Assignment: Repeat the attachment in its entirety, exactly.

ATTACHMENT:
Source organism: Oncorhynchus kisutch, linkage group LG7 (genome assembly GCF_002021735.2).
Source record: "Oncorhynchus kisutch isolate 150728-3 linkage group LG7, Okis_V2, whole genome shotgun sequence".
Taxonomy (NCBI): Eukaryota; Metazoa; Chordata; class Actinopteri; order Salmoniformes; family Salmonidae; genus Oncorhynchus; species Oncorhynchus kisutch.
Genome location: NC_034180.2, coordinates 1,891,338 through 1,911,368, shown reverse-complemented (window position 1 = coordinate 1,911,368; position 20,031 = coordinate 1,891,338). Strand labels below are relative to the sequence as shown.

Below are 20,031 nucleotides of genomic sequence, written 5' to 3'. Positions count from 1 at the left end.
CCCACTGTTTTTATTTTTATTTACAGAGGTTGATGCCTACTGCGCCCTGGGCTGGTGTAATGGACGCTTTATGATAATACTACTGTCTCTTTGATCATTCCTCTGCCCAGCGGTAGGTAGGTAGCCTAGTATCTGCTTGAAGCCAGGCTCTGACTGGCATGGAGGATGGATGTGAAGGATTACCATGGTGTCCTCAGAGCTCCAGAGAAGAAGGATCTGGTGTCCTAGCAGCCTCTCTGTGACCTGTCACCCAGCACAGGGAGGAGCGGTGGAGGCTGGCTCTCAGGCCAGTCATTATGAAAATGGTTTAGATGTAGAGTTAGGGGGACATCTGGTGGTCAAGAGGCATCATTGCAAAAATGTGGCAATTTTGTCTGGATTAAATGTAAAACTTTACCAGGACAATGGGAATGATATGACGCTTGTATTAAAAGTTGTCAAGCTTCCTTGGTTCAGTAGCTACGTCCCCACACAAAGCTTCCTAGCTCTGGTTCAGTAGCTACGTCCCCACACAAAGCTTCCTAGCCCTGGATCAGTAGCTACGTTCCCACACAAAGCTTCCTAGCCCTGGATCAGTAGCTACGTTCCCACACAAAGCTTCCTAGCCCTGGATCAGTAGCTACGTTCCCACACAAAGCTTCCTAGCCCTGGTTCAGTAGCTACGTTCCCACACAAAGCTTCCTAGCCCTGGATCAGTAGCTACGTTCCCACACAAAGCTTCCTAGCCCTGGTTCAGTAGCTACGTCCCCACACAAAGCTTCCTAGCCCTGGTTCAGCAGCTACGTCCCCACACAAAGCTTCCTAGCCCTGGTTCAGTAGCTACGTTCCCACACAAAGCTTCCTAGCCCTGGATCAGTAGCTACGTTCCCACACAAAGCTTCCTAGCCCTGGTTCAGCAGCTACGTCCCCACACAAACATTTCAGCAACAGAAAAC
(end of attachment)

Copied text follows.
Source organism: Oncorhynchus kisutch, linkage group LG7 (genome assembly GCF_002021735.2).
Source record: "Oncorhynchus kisutch isolate 150728-3 linkage group LG7, Okis_V2, whole genome shotgun sequence".
Taxonomy (NCBI): Eukaryota; Metazoa; Chordata; class Actinopteri; order Salmoniformes; family Salmonidae; genus Oncorhynchus; species Oncorhynchus kisutch.
Genome location: NC_034180.2, coordinates 1,891,338 through 1,911,368, shown reverse-complemented (window position 1 = coordinate 1,911,368; position 20,031 = coordinate 1,891,338). Strand labels below are relative to the sequence as shown.

Below are 20,031 nucleotides of genomic sequence, written 5' to 3'. Positions count from 1 at the left end.
CCCACTGTTTTTATTTTTATTTACAGAGGTTGATGCCTACTGCGCCCTGGGCTGGTGTAATGGACGCTTTATGATAATACTACTGTCTCTTTGATCATTCCTCTGCCCAGCGGTAGGTAGGTAGCCTAGTATCTGCTTGAAGCCAGGCTCTGACTGGCATGGAGGATGGATGTGAAGGATTACCATGGTGTCCTCAGAGCTCCAGAGAAGAAGGATCTGGTGTCCTAGCAGCCTCTCTGTGACCTGTCACCCAGCACAGGGAGGAGCGGTGGAGGCTGGCTCTCAGGCCAGTCATTATGAAAATGGTTTAGATGTAGAGTTAGGGGGACATCTGGTGGTCAAGAGGCATCATTGCAAAAATGTGGCAATTTTGTCTGGATTAAATGTAAAACTTTACCAGGACAATGGGAATGATATGACGCTTGTATTAAAAGTTGTCAAGCTTCCTTGGTTCAGTAGCTACGTCCCCACACAAAGCTTCCTAGCTCTGGTTCAGTAGCTACGTCCCCACACAAAGCTTCCTAGCCCTGGATCAGTAGCTACGTTCCCACACAAAGCTTCCTAGCCCTGGATCAGTAGCTACGTTCCCACACAAAGCTTCCTAGCCCTGGATCAGTAGCTACGTTCCCACACAAAGCTTCCTAGCCCTGGTTCAGTAGCTACGTTCCCACACAAAGCTTCCTAGCCCTGGATCAGTAGCTACGTTCCCACACAAAGCTTCCTAGCCCTGGTTCAGTAGCTACGTCCCCACACAAAGCTTCCTAGCCCTGGTTCAGCAGCTACGTCCCCACACAAAGCTTCCTAGCCCTGGTTCAGTAGCTACGTTCCCACACAAAGCTTCCTAGCCCTGGATCAGTAGCTACGTTCCCACACAAAGCTTCCTAGCCCTGGTTCAGCAGCTACGTCCCCACACAAACATTTCAGCAACAGAAAAC